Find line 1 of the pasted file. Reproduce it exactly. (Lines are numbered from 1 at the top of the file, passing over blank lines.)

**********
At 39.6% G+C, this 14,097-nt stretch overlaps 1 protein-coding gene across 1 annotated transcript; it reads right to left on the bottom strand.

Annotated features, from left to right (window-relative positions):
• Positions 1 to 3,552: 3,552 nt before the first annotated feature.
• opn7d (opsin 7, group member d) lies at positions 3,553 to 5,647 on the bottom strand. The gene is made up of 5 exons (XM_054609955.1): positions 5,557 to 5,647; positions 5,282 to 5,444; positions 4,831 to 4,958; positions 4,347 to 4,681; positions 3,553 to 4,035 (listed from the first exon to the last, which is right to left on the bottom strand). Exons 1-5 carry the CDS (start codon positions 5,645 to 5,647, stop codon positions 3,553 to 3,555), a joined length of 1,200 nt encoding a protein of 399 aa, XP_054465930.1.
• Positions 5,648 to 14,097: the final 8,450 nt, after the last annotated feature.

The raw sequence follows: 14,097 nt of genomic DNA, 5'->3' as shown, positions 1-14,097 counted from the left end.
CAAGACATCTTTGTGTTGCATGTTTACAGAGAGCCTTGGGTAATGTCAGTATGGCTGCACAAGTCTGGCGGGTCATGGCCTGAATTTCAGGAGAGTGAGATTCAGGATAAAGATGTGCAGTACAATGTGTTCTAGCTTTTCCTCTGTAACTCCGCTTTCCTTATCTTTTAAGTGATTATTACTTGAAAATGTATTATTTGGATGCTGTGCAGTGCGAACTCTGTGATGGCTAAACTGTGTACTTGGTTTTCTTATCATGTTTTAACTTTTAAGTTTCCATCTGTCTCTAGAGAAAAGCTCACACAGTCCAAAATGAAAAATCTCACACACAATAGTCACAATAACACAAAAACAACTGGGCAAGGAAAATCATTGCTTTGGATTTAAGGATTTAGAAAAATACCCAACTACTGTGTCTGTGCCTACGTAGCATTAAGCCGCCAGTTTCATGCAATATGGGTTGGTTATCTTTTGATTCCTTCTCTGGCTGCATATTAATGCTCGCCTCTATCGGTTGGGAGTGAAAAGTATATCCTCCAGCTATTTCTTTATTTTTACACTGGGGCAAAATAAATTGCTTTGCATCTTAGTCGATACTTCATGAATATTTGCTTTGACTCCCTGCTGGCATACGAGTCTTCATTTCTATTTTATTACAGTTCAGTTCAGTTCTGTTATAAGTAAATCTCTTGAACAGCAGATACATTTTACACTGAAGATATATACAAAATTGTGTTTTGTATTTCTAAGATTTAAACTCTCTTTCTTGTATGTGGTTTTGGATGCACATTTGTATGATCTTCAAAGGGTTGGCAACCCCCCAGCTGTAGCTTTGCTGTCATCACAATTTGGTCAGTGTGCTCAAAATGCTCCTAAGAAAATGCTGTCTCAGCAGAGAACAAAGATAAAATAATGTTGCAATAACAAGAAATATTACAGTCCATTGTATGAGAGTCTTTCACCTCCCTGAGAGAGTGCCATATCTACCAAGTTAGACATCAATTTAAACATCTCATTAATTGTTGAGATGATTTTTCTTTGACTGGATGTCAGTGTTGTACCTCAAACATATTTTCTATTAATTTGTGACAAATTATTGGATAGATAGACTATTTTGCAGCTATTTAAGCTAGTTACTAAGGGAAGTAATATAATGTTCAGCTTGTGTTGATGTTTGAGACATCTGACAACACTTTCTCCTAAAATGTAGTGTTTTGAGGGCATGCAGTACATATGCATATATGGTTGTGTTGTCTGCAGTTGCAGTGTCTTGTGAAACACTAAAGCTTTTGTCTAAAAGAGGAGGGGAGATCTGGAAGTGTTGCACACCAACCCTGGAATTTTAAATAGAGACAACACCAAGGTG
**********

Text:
At 39.6% G+C, this 14,097-nt stretch overlaps 1 protein-coding gene across 1 annotated transcript; it reads right to left on the bottom strand.